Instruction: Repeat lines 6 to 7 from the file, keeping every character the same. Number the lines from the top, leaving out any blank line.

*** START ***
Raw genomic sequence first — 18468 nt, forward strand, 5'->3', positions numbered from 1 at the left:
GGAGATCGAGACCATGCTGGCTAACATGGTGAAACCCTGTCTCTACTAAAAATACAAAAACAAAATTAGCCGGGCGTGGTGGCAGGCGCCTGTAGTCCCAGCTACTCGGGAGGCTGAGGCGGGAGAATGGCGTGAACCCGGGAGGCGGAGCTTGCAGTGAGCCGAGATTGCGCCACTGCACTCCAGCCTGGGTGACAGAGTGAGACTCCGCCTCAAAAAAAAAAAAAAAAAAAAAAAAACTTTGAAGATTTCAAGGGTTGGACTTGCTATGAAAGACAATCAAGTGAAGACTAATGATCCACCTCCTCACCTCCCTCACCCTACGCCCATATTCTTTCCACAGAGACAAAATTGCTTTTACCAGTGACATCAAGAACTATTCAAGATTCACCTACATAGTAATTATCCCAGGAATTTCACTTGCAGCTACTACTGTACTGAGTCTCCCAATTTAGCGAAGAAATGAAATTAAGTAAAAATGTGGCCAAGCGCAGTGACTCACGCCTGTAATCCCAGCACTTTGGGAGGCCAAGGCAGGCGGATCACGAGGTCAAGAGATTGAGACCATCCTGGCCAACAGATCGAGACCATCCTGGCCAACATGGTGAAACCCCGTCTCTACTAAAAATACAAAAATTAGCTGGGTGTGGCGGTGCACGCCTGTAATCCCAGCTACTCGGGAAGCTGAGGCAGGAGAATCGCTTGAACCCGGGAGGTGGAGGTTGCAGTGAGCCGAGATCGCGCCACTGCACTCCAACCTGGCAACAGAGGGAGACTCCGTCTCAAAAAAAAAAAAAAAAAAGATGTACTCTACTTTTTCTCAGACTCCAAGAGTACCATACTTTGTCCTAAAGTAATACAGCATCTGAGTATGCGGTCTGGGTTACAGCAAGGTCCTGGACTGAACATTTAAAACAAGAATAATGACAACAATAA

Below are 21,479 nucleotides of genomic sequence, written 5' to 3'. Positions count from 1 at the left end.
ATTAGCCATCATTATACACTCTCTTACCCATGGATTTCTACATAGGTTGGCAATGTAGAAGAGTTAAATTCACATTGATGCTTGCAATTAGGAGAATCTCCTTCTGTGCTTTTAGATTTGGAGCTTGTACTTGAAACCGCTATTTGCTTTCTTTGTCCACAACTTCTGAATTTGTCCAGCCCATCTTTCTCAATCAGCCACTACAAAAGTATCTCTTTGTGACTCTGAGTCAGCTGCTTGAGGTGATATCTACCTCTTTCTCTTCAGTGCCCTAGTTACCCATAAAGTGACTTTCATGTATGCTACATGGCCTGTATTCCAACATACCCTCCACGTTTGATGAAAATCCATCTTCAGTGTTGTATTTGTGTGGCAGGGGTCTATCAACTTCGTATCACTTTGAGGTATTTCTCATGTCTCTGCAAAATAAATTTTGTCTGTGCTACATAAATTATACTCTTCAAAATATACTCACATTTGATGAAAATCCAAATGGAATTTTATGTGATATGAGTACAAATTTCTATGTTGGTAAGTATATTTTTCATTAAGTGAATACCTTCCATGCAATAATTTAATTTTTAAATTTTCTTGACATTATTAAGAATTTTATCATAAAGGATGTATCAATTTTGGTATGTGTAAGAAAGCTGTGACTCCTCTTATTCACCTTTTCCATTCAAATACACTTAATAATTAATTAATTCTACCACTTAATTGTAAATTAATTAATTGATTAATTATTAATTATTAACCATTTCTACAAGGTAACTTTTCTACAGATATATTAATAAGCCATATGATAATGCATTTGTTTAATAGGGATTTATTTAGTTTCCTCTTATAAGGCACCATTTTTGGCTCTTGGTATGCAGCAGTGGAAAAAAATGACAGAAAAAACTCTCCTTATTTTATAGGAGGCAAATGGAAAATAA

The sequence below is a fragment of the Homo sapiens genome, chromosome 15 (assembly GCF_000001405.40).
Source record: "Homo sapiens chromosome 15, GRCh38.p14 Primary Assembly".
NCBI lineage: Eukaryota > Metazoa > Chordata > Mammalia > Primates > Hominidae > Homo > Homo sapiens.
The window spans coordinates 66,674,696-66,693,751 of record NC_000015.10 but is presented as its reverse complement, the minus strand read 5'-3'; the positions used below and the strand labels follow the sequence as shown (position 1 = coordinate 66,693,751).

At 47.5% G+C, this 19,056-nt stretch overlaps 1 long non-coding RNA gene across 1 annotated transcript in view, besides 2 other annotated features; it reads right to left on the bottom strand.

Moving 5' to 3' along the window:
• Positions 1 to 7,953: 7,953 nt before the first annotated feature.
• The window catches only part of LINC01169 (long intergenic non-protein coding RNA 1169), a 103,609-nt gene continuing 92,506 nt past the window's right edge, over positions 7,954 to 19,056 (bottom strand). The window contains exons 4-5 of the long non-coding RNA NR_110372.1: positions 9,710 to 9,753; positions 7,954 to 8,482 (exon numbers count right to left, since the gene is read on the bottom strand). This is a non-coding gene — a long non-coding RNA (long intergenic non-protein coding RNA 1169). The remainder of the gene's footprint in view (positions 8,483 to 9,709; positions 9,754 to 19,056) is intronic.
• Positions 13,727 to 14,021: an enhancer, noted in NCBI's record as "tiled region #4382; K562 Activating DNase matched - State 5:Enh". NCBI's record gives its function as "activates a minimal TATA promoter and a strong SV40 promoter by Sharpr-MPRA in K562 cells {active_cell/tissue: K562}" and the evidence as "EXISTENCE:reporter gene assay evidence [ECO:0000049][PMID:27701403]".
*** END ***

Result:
Source record: "Homo sapiens chromosome 15, GRCh38.p14 Primary Assembly".
NCBI lineage: Eukaryota > Metazoa > Chordata > Mammalia > Primates > Hominidae > Homo > Homo sapiens.